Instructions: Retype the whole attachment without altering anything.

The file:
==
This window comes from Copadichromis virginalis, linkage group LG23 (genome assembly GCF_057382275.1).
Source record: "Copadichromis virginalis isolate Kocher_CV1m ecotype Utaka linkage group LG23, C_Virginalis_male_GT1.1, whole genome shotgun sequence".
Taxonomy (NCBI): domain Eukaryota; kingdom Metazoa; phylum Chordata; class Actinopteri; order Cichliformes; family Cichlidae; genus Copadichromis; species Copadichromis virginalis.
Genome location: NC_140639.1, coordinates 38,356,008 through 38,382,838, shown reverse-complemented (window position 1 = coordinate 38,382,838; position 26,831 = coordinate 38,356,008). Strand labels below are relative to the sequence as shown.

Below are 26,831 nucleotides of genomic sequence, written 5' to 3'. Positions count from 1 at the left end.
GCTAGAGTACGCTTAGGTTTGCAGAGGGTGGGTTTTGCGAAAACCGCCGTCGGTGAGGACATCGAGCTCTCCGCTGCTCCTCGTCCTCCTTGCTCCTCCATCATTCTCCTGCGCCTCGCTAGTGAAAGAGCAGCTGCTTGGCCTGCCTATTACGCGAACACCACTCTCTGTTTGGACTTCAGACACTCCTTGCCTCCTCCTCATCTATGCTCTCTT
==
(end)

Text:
This window comes from Copadichromis virginalis, linkage group LG23 (genome assembly GCF_057382275.1).
Source record: "Copadichromis virginalis isolate Kocher_CV1m ecotype Utaka linkage group LG23, C_Virginalis_male_GT1.1, whole genome shotgun sequence".
Taxonomy (NCBI): domain Eukaryota; kingdom Metazoa; phylum Chordata; class Actinopteri; order Cichliformes; family Cichlidae; genus Copadichromis; species Copadichromis virginalis.
Genome location: NC_140639.1, coordinates 38,356,008 through 38,382,838, shown reverse-complemented (window position 1 = coordinate 38,382,838; position 26,831 = coordinate 38,356,008). Strand labels below are relative to the sequence as shown.

Below are 26,831 nucleotides of genomic sequence, written 5' to 3'. Positions count from 1 at the left end.
GCTAGAGTACGCTTAGGTTTGCAGAGGGTGGGTTTTGCGAAAACCGCCGTCGGTGAGGACATCGAGCTCTCCGCTGCTCCTCGTCCTCCTTGCTCCTCCATCATTCTCCTGCGCCTCGCTAGTGAAAGAGCAGCTGCTTGGCCTGCCTATTACGCGAACACCACTCTCTGTTTGGACTTCAGACACTCCTTGCCTCCTCCTCATCTATGCTCTCTT